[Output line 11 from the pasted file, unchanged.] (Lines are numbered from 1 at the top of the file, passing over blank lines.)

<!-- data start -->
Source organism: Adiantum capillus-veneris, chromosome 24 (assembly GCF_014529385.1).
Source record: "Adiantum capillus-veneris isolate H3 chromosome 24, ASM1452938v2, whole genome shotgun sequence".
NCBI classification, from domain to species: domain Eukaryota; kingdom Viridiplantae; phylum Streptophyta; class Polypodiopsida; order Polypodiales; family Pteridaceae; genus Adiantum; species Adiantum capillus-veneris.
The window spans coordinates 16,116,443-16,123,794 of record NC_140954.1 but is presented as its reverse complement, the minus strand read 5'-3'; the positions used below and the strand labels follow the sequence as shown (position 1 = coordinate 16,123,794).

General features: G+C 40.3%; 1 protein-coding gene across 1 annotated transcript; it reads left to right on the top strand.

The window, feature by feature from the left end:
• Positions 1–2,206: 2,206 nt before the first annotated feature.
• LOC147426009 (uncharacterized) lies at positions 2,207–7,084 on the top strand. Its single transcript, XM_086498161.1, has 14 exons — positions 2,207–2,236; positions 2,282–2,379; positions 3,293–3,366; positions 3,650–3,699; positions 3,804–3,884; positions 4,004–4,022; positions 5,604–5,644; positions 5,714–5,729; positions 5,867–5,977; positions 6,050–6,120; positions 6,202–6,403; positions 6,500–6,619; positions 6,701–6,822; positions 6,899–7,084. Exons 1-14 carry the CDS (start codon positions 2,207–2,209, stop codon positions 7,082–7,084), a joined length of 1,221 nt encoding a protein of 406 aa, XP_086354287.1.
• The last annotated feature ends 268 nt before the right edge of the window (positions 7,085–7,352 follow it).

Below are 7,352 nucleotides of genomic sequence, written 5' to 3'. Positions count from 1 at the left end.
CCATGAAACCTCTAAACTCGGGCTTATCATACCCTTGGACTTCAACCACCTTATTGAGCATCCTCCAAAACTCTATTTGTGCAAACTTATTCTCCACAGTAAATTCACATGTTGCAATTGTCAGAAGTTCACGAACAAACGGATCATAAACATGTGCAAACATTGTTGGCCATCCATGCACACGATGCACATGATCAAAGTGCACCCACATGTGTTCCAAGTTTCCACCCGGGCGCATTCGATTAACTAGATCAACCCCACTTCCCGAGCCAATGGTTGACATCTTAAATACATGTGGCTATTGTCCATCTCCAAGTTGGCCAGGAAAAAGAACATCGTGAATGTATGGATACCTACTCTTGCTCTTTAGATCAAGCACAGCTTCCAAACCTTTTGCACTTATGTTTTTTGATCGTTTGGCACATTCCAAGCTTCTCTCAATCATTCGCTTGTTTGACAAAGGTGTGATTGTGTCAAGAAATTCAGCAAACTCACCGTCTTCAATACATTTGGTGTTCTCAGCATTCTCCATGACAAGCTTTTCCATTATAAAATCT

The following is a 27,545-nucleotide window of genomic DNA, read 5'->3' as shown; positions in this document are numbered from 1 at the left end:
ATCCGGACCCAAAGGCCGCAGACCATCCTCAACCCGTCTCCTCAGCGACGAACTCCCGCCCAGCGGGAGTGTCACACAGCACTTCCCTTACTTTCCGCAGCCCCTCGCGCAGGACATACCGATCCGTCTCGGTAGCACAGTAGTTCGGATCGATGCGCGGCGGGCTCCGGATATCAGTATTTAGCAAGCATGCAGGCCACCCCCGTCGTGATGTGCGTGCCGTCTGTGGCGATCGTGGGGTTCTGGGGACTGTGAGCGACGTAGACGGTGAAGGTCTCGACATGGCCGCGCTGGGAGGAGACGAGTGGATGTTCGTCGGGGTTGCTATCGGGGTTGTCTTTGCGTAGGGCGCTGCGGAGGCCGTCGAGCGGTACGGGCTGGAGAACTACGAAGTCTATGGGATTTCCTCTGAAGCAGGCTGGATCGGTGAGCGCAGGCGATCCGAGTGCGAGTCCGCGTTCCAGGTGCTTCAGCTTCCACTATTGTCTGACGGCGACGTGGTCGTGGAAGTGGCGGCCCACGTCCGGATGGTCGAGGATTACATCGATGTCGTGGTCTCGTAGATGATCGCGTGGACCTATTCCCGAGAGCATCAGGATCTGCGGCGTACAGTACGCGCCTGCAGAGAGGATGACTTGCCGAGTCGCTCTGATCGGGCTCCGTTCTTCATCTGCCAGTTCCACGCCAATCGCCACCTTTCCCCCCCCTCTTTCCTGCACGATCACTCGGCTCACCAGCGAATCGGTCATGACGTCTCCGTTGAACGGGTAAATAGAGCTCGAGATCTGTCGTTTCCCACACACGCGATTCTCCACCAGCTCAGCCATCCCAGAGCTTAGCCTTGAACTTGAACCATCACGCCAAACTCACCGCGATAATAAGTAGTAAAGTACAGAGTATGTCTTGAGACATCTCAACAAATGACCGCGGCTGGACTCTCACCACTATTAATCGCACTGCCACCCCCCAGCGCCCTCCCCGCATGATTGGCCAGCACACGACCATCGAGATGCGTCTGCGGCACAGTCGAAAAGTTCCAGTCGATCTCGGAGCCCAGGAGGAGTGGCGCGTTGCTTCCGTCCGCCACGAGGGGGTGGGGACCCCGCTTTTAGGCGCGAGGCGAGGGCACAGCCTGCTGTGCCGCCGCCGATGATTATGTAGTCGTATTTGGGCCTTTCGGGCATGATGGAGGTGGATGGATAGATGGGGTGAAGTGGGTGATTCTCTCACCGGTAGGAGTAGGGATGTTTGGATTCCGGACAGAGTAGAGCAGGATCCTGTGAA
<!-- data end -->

CCATGAAACCTCTAAACTCGGGCTTATCATACCCTTGGACTTCAACCACCTTATTGAGCATCCTCCAAAACTCTATTTGTGCAAACTTATTCTCCACAGTAAATTCACATGTTGCAATTGTCAGAAGTTCACGAACAAACGGATCATAAACATGTGCAAACATTGTTGGCCATCCATGCACACGATGCACATGATCAAAGTGCACCCACATGTGTTCCAAGTTTCCACCCGGGCGCATTCGATTAACTAGATCAACCCCACTTCCCGAGCCAATGGTTGACATCTTAAATACATGTGGCTATTGTCCATCTCCAAGTTGGCCAGGAAAAAGAACATCGTGAATGTATGGATACCTACTCTTGCTCTTTAGATCAAGCACAGCTTCCAAACCTTTTGCACTTATGTTTTTTGATCGTTTGGCACATTCCAAGCTTCTCTCAATCATTCGCTTGTTTGACAAAGGTGTGATTGTGTCAAGAAATTCAGCAAACTCACCGTCTTCAATACATTTGGTGTTCTCAGCATTCTCCATGACAAGCTTTTCCATTATAAAATCT